Ice-fishing on Lake Pielinen

Christmas day. Peace on Earth, at least on this corner of Earth. Went to check up the fish nets with my in-laws and my son. In case you don't know how ice-fishing is done over here, I'll tell you.

This is fishing with nets under the ice. You might wonder how to put the fish nets under the ice in the first place. I don't have any pictures of that, but there are two ways: either you can leave a thin nylon rope underwater before the lake is frozen - mark the end points with floaters and tree twigs so you find the rope later - or just wait for the lake to freeze properly and then make holes in the ice, and use long poles or sticks to put the nylon rope in its place under the ice cover. This is bronze age technology - except for the nylon.

For one fish net, the rope is about 30 meters long, and the ends are attached to sticks or fir-tree twigs that stick up from the ice so that it is easy to find them. So, now that you have two holes in the ice and a rope between them under the ice, you attach your net to one end of the rope and pull the other end to pull the fishnet to its place under the ice. And in a day or two, you can go back and open the holes and check if you caught any fish. Repeat every other day or so, through the winter. That's what we did today.

We went by car, driving on the ice. The ice layer is maybe 30 cm thick so it carries a car very easily and without risk, though the usual procedure is still that we take off the seat belts when on frozen lake. There's nothing you can collide with, and it's not even possible to stop very quickly, so the belt is not adding any safety, an it's nice to think that should the ice turn out to be weak, you can get out of the car quickly.

Note, the pictures are a bit blurry - today we went to the ice around the time of sunset, 2PM, so it was getting dark, and it was a cloudy day, so even with f/1.8 the pictures are grainy. But though the day is short, it doesn't get dark very quickly, and you can work for an hour or two even after the sun has gone down. It's all white around you, so even the tiniest light is enough for working, if not for natural-light photography, or finding your way around.

This Christmas, there's not that much snow yet in Karelia -  just 15-20 cm, much less than in Helsinki - so fishing is convenient: you can drive anywhere on the ice, and just park right next to the bigger of the holes in the ice. This is the main hole which is used for pulling the net up and seeing if there's any catch. Most of the equipment is left at this place for all winter so that you don't need to carry it back and forth: there is a shovel for snow, a drill called kaira to make small holes in the ice, a large iron-pointed ice pick called tuura for breaking the ice, plus some smaller things.

The main hole has two or three nets going out to different directions. The hole is about 50 cm x 50 cm and has a styrofoam lid - with some soft snow on top of it - that insulates it from frost so that the water doesn't freeze too thickly overnight. When you arrive at the spot, first you take out the snow that is on the lid as additional insulator, then take away the lid.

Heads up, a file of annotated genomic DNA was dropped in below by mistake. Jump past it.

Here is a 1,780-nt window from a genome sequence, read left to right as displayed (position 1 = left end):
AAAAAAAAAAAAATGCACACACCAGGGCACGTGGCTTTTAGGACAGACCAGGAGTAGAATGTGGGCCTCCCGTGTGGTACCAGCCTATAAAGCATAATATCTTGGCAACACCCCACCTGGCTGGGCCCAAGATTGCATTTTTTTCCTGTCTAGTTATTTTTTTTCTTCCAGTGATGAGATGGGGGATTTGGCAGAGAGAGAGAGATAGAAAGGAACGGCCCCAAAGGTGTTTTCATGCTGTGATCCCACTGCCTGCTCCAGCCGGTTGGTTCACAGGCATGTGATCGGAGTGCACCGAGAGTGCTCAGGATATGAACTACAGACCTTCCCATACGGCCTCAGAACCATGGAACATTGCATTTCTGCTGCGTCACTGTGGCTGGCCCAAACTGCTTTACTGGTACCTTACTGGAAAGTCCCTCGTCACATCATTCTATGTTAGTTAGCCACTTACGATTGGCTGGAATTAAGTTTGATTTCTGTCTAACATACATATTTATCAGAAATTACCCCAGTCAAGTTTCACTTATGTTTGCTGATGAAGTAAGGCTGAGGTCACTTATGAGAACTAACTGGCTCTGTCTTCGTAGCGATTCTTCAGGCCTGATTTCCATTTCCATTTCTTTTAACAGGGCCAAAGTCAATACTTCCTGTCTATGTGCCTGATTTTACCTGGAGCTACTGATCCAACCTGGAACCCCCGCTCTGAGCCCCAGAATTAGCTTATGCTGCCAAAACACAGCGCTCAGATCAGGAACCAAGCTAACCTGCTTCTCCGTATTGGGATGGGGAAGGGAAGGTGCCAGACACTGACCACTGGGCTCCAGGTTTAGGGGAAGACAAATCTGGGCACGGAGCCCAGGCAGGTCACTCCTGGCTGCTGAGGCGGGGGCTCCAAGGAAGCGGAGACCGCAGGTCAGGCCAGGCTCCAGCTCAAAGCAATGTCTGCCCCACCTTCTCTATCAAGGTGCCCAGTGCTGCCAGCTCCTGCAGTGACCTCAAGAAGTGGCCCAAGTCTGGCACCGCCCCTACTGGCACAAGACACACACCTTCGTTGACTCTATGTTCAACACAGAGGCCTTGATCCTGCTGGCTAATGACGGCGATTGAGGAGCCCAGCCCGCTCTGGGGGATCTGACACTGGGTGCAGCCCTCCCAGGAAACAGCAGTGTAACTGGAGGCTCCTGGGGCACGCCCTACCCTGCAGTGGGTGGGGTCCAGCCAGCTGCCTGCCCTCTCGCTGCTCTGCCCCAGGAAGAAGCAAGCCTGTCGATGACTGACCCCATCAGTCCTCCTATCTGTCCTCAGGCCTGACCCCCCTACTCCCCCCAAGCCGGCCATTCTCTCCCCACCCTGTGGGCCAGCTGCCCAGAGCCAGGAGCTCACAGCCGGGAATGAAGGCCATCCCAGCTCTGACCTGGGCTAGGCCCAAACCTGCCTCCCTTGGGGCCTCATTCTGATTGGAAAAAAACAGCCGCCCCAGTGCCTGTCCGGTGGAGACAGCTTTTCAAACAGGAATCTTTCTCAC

Then you apply the large ice pick and break the ice cover from the main hole, and take out the slush from the water.

Standing right next to the main hole, there's a post on which there is a roll of nylon line in a sort of winch. You take the end of this nylon string, and pull it to the marker at the other end of the fish net, letting the string unroll from the winch. Once at the other end of the net, you drill a hole in the ice - the hole needs to be only about 10 cm in diameter. Through this hole, you push a stick which has a steel wire hook at the end, and use the hook to pull up the part of nylon string that is at the end of the fish net below the ice. Get the end of the net, untie it from the nylon string under the ice, and tie it to the end of the string that is attached to the winch.

Now, come back to the main hole. Use the stick with hook to pull up the other end of the fishing net through the main hole. And voilá, you can start pulling up the fish net through the main hole; the nylon rope is extended from the winch roll next to you, as the net pulls its end under the ice.
Get the net from under the ice - you don't need to take it all out from under the ice, just enough to see where the fish are. And here's your catch!

The fish is alive and struggling, so the next thing to do is to take the killing cudgel. Hit the fish at the back of the head to break its neck, and it won't suffer. And won't squirm.

Then take the fish out of the net. Here my father-in-law uses his patented tool - made of a piece of wood and a nail - to help the fish through the net. By the way, latex gloves are nice here. In the bad old days, you would do this with your bare hands. I can assure you that very healthy exterior blood circulation is necessary.

Now the fish is out, dead but fresh. It's cleaned on the spot: cut away the fins with scissors, cut open the belly and remove the guts, and use a scaling iron to remove the scales. No need to mess up the kitchen.

And then, just put the fish in your box. Once all of the net is checked, use the winch to pull the net back to its place. Go back to the other end of the net, untie it from the nylon string on top of the ice, tie it again to the string that is under the ice, and release it through the small hole so that it again fully under the ice, ready for catching new fish.

Repeat this procedure for all your nets, put your fish in your insulating box - the point is to not let them freeze as that spoils the taste - drive back, and your fishing trip complete. Drive home and heat up the stove for cooking!

A couple of years ago we did the same thing, but weather had been much warmer. Thus, the ce was too weak for driving, but a bicycle also works nicely!

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